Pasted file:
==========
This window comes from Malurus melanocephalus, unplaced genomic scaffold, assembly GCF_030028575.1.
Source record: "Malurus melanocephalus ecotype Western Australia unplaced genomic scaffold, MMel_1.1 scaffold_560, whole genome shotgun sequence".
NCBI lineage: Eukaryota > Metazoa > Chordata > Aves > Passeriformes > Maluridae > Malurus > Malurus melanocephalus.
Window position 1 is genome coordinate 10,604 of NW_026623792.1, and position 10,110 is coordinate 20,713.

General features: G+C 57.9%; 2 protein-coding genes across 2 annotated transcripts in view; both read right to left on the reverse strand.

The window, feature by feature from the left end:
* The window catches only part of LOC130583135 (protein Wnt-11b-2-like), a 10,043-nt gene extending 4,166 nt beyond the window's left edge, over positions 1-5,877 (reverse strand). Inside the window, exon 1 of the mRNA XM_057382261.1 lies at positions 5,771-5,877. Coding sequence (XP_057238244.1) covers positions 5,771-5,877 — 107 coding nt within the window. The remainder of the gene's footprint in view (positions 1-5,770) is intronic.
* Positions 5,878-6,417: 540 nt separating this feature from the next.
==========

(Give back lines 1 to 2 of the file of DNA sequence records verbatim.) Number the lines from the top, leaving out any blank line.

This window comes from Malurus melanocephalus, unplaced genomic scaffold, assembly GCF_030028575.1.
Source record: "Malurus melanocephalus ecotype Western Australia unplaced genomic scaffold, MMel_1.1 scaffold_560, whole genome shotgun sequence".